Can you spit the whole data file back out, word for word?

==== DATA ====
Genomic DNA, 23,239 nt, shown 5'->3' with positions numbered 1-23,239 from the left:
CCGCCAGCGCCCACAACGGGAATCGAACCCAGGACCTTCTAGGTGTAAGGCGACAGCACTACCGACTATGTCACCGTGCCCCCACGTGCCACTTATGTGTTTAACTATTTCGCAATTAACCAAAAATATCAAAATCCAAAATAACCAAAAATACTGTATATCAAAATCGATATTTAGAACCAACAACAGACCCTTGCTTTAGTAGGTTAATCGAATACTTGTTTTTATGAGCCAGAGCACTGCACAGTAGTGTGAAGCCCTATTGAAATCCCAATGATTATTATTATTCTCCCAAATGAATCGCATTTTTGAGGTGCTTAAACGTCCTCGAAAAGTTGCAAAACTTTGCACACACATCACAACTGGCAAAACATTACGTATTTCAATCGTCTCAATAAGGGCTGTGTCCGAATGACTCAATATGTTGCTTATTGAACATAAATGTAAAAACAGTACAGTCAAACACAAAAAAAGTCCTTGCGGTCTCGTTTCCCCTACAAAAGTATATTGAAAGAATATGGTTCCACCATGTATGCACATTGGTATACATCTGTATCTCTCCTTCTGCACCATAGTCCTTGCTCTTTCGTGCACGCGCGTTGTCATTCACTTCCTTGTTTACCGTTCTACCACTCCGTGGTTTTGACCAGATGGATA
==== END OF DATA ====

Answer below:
Genomic DNA, 23,239 nt, shown 5'->3' with positions numbered 1-23,239 from the left:
CCGCCAGCGCCCACAACGGGAATCGAACCCAGGACCTTCTAGGTGTAAGGCGACAGCACTACCGACTATGTCACCGTGCCCCCACGTGCCACTTATGTGTTTAACTATTTCGCAATTAACCAAAAATATCAAAATCCAAAATAACCAAAAATACTGTATATCAAAATCGATATTTAGAACCAACAACAGACCCTTGCTTTAGTAGGTTAATCGAATACTTGTTTTTATGAGCCAGAGCACTGCACAGTAGTGTGAAGCCCTATTGAAATCCCAATGATTATTATTATTCTCCCAAATGAATCGCATTTTTGAGGTGCTTAAACGTCCTCGAAAAGTTGCAAAACTTTGCACACACATCACAACTGGCAAAACATTACGTATTTCAATCGTCTCAATAAGGGCTGTGTCCGAATGACTCAATATGTTGCTTATTGAACATAAATGTAAAAACAGTACAGTCAAACACAAAAAAAGTCCTTGCGGTCTCGTTTCCCCTACAAAAGTATATTGAAAGAATATGGTTCCACCATGTATGCACATTGGTATACATCTGTATCTCTCCTTCTGCACCATAGTCCTTGCTCTTTCGTGCACGCGCGTTGTCATTCACTTCCTTGTTTACCGTTCTACCACTCCGTGGTTTTGACCAGATGGATA